Don’t Leave Money on the Table at the End of the Year
End of the year deadlines and Christmas overspending can sometimes come with perks…
Make an appointment with your HR representative before the end of the year to make sure you are not missing out on any employee benefits such as PTO payouts, flexible spending accounts, or increasing your retirement contributions to take advantage of a company match. While this may not help you recover from your 2017 holiday debt, making smart decisions for your financial future will give you that extra motivation to possibly make some tough budget choices the next few months to recoup from blowing your Christmas budget. 

Did you know that many credit cards come with a cashback reward program where a percentage of your spending is paid back to the cardholder can be applied to payment deadlines? While overspending on your credit cards is not recommended, you can make the best of some of your financial missteps. Check with your credit card company to see if they offer cashback rewards. Bonus Tip: use your credit cards wisely all year long and save up your cashback rewards for next year’s holiday expenses!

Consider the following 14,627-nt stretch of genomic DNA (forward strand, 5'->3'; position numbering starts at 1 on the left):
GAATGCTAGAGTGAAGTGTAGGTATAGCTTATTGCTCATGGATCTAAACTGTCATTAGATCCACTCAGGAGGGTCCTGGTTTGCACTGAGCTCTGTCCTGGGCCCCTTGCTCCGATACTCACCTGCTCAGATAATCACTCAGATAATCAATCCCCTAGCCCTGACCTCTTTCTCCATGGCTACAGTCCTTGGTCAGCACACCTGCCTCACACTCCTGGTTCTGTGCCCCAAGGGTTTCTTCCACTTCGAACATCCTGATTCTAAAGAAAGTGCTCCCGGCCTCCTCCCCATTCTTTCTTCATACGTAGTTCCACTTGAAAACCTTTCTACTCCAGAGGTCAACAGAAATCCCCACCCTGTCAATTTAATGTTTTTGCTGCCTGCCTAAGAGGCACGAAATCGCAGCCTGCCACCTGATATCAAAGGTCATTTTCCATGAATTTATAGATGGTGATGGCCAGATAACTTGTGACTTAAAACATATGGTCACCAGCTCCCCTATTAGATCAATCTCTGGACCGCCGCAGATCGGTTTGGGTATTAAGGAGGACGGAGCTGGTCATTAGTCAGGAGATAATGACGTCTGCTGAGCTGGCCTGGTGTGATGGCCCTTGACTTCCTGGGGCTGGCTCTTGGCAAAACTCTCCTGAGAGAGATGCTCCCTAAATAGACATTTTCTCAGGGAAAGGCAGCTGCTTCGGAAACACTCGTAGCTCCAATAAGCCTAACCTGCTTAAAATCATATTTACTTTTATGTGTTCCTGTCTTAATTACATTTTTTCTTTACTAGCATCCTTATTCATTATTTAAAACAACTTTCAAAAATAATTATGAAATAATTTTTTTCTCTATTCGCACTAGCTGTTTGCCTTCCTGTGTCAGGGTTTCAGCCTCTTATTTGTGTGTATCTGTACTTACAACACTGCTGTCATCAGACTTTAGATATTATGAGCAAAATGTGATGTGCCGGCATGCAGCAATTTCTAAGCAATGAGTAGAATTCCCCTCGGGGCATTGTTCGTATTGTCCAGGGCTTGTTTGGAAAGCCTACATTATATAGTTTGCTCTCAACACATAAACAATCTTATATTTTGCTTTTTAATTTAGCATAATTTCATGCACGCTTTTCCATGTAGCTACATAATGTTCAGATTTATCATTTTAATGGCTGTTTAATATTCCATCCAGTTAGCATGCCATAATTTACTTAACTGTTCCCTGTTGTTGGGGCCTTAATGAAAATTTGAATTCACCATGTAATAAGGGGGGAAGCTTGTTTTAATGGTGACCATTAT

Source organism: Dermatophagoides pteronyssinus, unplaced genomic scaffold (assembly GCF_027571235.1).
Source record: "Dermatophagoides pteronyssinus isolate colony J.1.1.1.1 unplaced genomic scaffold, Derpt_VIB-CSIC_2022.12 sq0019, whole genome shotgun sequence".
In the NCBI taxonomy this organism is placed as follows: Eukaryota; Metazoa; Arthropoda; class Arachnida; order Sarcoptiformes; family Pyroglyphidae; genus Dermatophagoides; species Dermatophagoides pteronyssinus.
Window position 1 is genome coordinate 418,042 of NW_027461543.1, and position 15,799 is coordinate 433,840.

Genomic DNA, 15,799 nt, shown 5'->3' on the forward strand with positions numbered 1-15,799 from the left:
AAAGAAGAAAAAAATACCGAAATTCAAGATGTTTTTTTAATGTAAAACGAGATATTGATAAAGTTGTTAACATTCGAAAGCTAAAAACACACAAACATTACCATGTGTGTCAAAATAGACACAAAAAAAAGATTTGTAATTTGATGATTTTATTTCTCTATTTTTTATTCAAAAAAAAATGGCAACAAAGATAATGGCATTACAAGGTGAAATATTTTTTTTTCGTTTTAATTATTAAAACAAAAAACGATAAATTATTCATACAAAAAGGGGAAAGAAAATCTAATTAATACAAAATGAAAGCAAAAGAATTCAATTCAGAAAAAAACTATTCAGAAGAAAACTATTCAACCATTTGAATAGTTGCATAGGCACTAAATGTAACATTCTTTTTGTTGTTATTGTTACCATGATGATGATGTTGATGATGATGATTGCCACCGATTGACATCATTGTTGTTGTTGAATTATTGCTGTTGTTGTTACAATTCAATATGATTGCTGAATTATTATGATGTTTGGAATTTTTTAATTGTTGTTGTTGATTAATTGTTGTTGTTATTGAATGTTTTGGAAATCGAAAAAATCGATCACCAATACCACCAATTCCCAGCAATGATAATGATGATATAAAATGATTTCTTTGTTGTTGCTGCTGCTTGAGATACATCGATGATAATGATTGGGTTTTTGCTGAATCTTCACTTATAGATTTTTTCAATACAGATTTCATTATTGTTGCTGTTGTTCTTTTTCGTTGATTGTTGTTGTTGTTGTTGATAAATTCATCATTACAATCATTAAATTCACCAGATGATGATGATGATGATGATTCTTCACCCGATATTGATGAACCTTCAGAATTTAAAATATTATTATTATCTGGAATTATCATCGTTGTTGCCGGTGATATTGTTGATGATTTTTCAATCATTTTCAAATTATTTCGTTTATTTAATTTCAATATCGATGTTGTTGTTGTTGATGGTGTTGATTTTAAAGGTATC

Exchange Gift Cards and Presents for Cash
We know that presents are part of the fun every Christmas! But eliminating stress from Christmas debt can be fun too - or at least being stress-free is more fun. Gift cards are plentiful every holiday season. Co-workers, bosses, and long-distance relative often give gifts cards to avoid awkward gift selections or extravagant shipping costs.

It may not seem like a fun idea but it is a smart idea… consider selling your gift cards or stashing them away for upcoming expenses.  There are sites that will buy unused credit cards from you for a small fee. CardPool and Gift Card Granny are just a few examples and several options can be found with a quick google search.  While still in recovery from this year’s holiday indulgence, the 2019 holiday season may seem far away but planning for it can start now. After Christmas sales are a great opportunity to use your unused gift cards to start crossing off items from next year’s list.